4. The IP as a whole—including the Writer attachment
5. The Script
Explanations… Now, most of these are the same as Domestic for the same reasons—just in a slightly different order. But there is one major exception and one major hiccup.
#1 is the US Network or Studio. We call this the “country of origin” rule. Basically, if you’re making an American movie with American filmmakers and American talent than you had better be able to demonstrate that at the very least—American buyers want it! Put yourself in the Italian buyer’s head. Why should he pre-buy this American content for Italy if nobody in America even wants it?
The day you can say “Our US partner is Warner Brothers” is the day you’ll be taken more seriously in areas of international pre-sales. The same is true for TV Networks. You gotta sell the country of origin first, or your International Pre-Sales challenge becomes very very very difficult.
Now here is the hiccup: #3 The Relationship With The Buyer. This is a hiccup because it’s hard. Think about how hard it is (as an indie producer) to have relationships with all the buyers here in the US—your own damn country! Now multiply that list by 80 countries, and factor in that many of these buyers speak languages that you don’t. Not to mention that it’s not as simple as hopping on the 405 to go see them for a drink.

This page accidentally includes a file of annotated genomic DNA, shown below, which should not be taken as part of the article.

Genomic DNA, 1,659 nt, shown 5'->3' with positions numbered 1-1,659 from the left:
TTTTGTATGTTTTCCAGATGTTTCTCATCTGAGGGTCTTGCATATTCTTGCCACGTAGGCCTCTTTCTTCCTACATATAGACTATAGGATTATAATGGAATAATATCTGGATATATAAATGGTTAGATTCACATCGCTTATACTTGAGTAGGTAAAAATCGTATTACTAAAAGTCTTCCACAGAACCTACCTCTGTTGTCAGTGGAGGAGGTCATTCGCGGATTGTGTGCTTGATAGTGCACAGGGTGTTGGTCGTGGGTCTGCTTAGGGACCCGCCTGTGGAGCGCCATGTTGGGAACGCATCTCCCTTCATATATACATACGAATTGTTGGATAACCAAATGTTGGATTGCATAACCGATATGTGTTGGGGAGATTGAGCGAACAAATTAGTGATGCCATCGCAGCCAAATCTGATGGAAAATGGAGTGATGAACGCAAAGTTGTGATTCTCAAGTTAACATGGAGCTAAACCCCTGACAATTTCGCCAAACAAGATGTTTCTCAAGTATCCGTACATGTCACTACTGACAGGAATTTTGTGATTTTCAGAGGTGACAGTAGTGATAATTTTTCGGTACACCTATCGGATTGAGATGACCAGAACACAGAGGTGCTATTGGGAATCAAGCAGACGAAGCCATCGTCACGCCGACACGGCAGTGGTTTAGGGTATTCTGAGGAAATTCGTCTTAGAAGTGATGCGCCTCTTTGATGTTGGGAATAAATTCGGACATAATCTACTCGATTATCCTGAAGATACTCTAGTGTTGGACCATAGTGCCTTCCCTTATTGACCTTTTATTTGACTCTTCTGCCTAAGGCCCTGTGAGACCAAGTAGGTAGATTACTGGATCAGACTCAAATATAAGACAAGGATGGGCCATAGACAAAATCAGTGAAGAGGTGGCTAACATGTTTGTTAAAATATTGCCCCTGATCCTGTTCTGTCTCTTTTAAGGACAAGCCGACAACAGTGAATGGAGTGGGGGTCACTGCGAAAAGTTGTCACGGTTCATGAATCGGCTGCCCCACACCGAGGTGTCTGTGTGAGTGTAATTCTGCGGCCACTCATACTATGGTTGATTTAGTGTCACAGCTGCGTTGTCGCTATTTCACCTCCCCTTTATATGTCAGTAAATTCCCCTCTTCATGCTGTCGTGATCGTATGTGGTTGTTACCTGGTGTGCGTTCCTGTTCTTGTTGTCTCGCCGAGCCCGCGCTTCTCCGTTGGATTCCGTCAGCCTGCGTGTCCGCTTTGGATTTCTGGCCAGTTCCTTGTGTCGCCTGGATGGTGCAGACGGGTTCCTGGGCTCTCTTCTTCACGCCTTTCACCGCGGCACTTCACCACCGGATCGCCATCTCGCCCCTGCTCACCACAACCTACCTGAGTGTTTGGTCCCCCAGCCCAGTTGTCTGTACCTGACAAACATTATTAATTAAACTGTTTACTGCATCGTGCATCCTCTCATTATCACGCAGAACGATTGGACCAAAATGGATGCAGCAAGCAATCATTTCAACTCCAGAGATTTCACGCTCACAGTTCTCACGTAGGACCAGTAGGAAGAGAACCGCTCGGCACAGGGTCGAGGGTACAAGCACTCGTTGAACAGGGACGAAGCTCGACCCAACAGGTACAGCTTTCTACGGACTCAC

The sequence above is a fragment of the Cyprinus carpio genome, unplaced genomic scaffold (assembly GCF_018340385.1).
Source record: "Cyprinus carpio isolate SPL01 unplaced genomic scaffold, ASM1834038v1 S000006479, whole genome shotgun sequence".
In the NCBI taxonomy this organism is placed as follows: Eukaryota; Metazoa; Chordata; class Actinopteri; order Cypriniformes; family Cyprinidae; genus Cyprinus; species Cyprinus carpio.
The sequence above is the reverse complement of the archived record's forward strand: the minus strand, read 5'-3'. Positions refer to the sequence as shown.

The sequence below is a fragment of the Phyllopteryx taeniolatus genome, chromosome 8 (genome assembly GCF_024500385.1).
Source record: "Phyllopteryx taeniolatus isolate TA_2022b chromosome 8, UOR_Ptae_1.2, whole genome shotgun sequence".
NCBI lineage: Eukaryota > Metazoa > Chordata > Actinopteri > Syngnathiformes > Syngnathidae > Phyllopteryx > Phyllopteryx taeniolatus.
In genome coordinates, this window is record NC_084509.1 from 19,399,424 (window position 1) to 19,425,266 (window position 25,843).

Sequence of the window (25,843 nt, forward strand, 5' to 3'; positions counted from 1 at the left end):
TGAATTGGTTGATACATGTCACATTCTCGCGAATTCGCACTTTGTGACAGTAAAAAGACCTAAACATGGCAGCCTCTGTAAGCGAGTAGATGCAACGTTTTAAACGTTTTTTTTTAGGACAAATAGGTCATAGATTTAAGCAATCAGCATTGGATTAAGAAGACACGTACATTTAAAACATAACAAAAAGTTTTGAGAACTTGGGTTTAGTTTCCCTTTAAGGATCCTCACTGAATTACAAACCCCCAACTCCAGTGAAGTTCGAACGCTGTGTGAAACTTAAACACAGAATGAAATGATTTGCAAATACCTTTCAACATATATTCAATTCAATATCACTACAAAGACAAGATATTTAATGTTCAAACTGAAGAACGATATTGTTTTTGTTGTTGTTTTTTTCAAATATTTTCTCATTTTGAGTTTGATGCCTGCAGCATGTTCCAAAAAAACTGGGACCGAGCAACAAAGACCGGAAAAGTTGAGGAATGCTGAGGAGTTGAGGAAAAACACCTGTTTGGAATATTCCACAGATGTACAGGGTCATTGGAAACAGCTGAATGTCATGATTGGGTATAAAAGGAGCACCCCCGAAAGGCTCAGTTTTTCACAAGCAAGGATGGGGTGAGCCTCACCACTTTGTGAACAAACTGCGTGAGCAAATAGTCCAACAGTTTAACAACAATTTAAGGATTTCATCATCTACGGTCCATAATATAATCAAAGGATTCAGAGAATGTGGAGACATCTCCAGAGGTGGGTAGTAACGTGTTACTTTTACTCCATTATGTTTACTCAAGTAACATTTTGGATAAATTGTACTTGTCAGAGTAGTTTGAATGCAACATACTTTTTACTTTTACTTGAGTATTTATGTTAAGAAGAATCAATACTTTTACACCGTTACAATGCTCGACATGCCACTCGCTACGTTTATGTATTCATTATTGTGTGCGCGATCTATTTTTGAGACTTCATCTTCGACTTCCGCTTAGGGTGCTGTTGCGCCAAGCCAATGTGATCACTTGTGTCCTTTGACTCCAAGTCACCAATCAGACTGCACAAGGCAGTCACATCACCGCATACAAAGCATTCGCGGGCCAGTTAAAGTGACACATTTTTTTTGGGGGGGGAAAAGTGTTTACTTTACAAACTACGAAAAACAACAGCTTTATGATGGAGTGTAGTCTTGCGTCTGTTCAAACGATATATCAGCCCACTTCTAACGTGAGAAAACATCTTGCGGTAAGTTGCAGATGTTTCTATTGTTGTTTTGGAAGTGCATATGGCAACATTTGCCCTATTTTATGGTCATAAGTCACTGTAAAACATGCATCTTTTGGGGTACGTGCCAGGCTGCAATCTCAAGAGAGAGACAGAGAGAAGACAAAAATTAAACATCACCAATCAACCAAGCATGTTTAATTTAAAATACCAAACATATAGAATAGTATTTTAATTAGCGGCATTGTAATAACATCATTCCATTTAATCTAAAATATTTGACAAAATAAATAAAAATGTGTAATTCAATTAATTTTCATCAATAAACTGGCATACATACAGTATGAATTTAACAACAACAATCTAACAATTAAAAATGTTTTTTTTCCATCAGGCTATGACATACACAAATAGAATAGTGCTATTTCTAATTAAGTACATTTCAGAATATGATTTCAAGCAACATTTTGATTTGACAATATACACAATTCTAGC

#3 is the reason that an entire entertainment sub-business of international sales agents exist. These are people who’s primary business it is knowing the international buyers, and traveling to the various international markets several times a year to see them.
So in a nut-shell, this is LocoDistro’s over-simplified take on the 5 most important things you need to focus on when pitching scripted content for International pre-sales. By the way, the answer to that above listed example question… “Do you think we can cover our budget from pre-sales?” …is NO! But more on that in a future post.
Hope you enjoyed the article, and possibly even learned something!
Originally Published to Linkedin Here:
How creatively involved do you really want your business-minded producers to be?
A few weeks ago a colleague who I’ve done business with for years said something that I found shocking. I’ll refer to this colleague as Lana.
To put things in context, we’re soon to begin packaging a feature film based on a script from an interesting writer—and there are already some exciting elements attached. I’m wearing the hat of creative-producer and Lana is wearing the hat of business-producer. After a few weeks, I asked Lana if she’s read the script. Boom. I put it out there. Basically… Are you into this or not? To my dismay, Lana responded… “Nope. Have not read it. I’m not the creative producer. To me, it’s a product. I will read it soon however.”